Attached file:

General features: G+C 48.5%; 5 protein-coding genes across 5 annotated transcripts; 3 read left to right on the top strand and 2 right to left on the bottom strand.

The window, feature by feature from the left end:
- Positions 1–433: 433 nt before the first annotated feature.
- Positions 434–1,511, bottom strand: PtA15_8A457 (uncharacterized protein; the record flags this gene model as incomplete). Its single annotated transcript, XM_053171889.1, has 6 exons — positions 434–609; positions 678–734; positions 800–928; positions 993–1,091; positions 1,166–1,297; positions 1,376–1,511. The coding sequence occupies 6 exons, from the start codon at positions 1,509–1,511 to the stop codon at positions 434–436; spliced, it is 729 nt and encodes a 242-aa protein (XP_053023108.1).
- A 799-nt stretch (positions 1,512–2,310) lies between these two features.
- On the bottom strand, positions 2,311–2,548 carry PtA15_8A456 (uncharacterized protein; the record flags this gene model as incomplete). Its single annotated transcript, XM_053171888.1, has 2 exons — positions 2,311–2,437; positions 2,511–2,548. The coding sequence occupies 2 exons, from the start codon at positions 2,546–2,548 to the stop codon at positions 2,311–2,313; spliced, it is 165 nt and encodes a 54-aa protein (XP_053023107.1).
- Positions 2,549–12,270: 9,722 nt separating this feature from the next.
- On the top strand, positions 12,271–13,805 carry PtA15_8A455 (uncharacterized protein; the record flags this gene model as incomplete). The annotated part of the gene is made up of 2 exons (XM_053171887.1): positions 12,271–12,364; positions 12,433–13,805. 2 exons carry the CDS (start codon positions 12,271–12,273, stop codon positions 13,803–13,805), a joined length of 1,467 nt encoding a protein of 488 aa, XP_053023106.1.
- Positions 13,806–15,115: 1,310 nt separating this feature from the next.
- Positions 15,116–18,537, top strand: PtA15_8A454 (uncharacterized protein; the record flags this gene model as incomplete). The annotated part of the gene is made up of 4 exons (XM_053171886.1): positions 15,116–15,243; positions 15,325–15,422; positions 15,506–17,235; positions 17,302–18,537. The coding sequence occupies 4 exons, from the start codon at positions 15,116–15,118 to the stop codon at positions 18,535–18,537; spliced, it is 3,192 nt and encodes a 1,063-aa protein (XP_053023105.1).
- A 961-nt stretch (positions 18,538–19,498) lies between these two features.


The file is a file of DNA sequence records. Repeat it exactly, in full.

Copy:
General features: G+C 48.5%; 5 protein-coding genes across 5 annotated transcripts; 3 read left to right on the top strand and 2 right to left on the bottom strand.

The window, feature by feature from the left end:
- Positions 1–433: 433 nt before the first annotated feature.
- Positions 434–1,511, bottom strand: PtA15_8A457 (uncharacterized protein; the record flags this gene model as incomplete). Its single annotated transcript, XM_053171889.1, has 6 exons — positions 434–609; positions 678–734; positions 800–928; positions 993–1,091; positions 1,166–1,297; positions 1,376–1,511. The coding sequence occupies 6 exons, from the start codon at positions 1,509–1,511 to the stop codon at positions 434–436; spliced, it is 729 nt and encodes a 242-aa protein (XP_053023108.1).
- A 799-nt stretch (positions 1,512–2,310) lies between these two features.
- On the bottom strand, positions 2,311–2,548 carry PtA15_8A456 (uncharacterized protein; the record flags this gene model as incomplete). Its single annotated transcript, XM_053171888.1, has 2 exons — positions 2,311–2,437; positions 2,511–2,548. The coding sequence occupies 2 exons, from the start codon at positions 2,546–2,548 to the stop codon at positions 2,311–2,313; spliced, it is 165 nt and encodes a 54-aa protein (XP_053023107.1).
- Positions 2,549–12,270: 9,722 nt separating this feature from the next.
- On the top strand, positions 12,271–13,805 carry PtA15_8A455 (uncharacterized protein; the record flags this gene model as incomplete). The annotated part of the gene is made up of 2 exons (XM_053171887.1): positions 12,271–12,364; positions 12,433–13,805. 2 exons carry the CDS (start codon positions 12,271–12,273, stop codon positions 13,803–13,805), a joined length of 1,467 nt encoding a protein of 488 aa, XP_053023106.1.
- Positions 13,806–15,115: 1,310 nt separating this feature from the next.
- Positions 15,116–18,537, top strand: PtA15_8A454 (uncharacterized protein; the record flags this gene model as incomplete). The annotated part of the gene is made up of 4 exons (XM_053171886.1): positions 15,116–15,243; positions 15,325–15,422; positions 15,506–17,235; positions 17,302–18,537. The coding sequence occupies 4 exons, from the start codon at positions 15,116–15,118 to the stop codon at positions 18,535–18,537; spliced, it is 3,192 nt and encodes a 1,063-aa protein (XP_053023105.1).
- A 961-nt stretch (positions 18,538–19,498) lies between these two features.